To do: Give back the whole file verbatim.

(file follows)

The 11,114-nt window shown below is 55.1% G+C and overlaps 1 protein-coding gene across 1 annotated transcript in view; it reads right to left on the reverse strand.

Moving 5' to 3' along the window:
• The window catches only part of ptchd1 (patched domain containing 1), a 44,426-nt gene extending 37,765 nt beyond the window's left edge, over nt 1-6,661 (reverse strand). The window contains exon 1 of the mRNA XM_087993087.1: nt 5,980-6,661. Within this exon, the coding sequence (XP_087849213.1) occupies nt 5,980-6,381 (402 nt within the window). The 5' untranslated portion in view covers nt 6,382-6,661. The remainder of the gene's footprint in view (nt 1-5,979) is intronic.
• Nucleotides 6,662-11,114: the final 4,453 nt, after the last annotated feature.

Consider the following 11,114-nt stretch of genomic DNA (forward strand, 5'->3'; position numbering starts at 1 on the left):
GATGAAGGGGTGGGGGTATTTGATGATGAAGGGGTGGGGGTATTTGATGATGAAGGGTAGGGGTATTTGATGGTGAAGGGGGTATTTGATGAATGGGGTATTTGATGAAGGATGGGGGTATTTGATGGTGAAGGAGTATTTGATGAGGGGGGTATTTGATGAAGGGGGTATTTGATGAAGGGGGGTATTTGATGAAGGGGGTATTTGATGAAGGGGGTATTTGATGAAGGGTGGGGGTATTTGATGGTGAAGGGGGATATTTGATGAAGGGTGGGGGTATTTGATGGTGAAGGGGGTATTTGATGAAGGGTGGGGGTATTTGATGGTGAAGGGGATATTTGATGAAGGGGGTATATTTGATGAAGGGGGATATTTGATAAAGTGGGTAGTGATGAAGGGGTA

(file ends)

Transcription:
The 11,114-nt window shown below is 55.1% G+C and overlaps 1 protein-coding gene across 1 annotated transcript in view; it reads right to left on the reverse strand.

Moving 5' to 3' along the window:
• The window catches only part of ptchd1 (patched domain containing 1), a 44,426-nt gene extending 37,765 nt beyond the window's left edge, over nt 1-6,661 (reverse strand). The window contains exon 1 of the mRNA XM_087993087.1: nt 5,980-6,661. Within this exon, the coding sequence (XP_087849213.1) occupies nt 5,980-6,381 (402 nt within the window). The 5' untranslated portion in view covers nt 6,382-6,661. The remainder of the gene's footprint in view (nt 1-5,979) is intronic.
• Nucleotides 6,662-11,114: the final 4,453 nt, after the last annotated feature.

Consider the following 11,114-nt stretch of genomic DNA (forward strand, 5'->3'; position numbering starts at 1 on the left):
GATGAAGGGGTGGGGGTATTTGATGATGAAGGGGTGGGGGTATTTGATGATGAAGGGTAGGGGTATTTGATGGTGAAGGGGGTATTTGATGAATGGGGTATTTGATGAAGGATGGGGGTATTTGATGGTGAAGGAGTATTTGATGAGGGGGGTATTTGATGAAGGGGGTATTTGATGAAGGGGGGTATTTGATGAAGGGGGTATTTGATGAAGGGGGTATTTGATGAAGGGTGGGGGTATTTGATGGTGAAGGGGGATATTTGATGAAGGGTGGGGGTATTTGATGGTGAAGGGGGTATTTGATGAAGGGTGGGGGTATTTGATGGTGAAGGGGATATTTGATGAAGGGGGTATATTTGATGAAGGGGGATATTTGATAAAGTGGGTAGTGATGAAGGGGTA